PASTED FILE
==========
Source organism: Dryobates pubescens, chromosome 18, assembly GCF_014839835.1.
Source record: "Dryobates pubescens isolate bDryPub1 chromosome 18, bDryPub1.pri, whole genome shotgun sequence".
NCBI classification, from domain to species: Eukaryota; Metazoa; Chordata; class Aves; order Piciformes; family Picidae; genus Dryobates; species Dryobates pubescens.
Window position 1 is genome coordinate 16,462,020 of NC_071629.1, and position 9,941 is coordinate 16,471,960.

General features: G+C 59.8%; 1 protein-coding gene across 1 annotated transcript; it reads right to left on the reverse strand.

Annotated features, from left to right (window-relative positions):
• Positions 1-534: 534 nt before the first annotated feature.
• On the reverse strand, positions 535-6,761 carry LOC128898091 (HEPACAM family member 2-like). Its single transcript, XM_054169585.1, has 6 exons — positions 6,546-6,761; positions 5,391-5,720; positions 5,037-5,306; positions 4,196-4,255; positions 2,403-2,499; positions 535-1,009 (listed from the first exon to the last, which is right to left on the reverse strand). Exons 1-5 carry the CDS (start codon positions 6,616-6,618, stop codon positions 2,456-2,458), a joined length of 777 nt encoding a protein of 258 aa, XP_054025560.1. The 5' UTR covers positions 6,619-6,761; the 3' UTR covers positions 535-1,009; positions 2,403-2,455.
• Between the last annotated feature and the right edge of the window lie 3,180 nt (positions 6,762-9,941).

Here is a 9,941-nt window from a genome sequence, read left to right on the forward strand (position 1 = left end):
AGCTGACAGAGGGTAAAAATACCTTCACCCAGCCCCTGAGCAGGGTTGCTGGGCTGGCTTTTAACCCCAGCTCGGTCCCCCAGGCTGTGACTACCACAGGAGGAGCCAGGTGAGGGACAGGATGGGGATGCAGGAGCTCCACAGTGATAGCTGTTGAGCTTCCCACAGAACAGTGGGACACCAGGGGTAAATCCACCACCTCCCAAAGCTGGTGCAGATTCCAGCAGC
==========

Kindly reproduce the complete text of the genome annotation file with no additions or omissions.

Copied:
Source organism: Dryobates pubescens, chromosome 18, assembly GCF_014839835.1.
Source record: "Dryobates pubescens isolate bDryPub1 chromosome 18, bDryPub1.pri, whole genome shotgun sequence".
NCBI classification, from domain to species: Eukaryota; Metazoa; Chordata; class Aves; order Piciformes; family Picidae; genus Dryobates; species Dryobates pubescens.
Window position 1 is genome coordinate 16,462,020 of NC_071629.1, and position 9,941 is coordinate 16,471,960.

General features: G+C 59.8%; 1 protein-coding gene across 1 annotated transcript; it reads right to left on the reverse strand.

Annotated features, from left to right (window-relative positions):
• Positions 1-534: 534 nt before the first annotated feature.
• On the reverse strand, positions 535-6,761 carry LOC128898091 (HEPACAM family member 2-like). Its single transcript, XM_054169585.1, has 6 exons — positions 6,546-6,761; positions 5,391-5,720; positions 5,037-5,306; positions 4,196-4,255; positions 2,403-2,499; positions 535-1,009 (listed from the first exon to the last, which is right to left on the reverse strand). Exons 1-5 carry the CDS (start codon positions 6,616-6,618, stop codon positions 2,456-2,458), a joined length of 777 nt encoding a protein of 258 aa, XP_054025560.1. The 5' UTR covers positions 6,619-6,761; the 3' UTR covers positions 535-1,009; positions 2,403-2,455.
• Between the last annotated feature and the right edge of the window lie 3,180 nt (positions 6,762-9,941).

Here is a 9,941-nt window from a genome sequence, read left to right on the forward strand (position 1 = left end):
AGCTGACAGAGGGTAAAAATACCTTCACCCAGCCCCTGAGCAGGGTTGCTGGGCTGGCTTTTAACCCCAGCTCGGTCCCCCAGGCTGTGACTACCACAGGAGGAGCCAGGTGAGGGACAGGATGGGGATGCAGGAGCTCCACAGTGATAGCTGTTGAGCTTCCCACAGAACAGTGGGACACCAGGGGTAAATCCACCACCTCCCAAAGCTGGTGCAGATTCCAGCAGC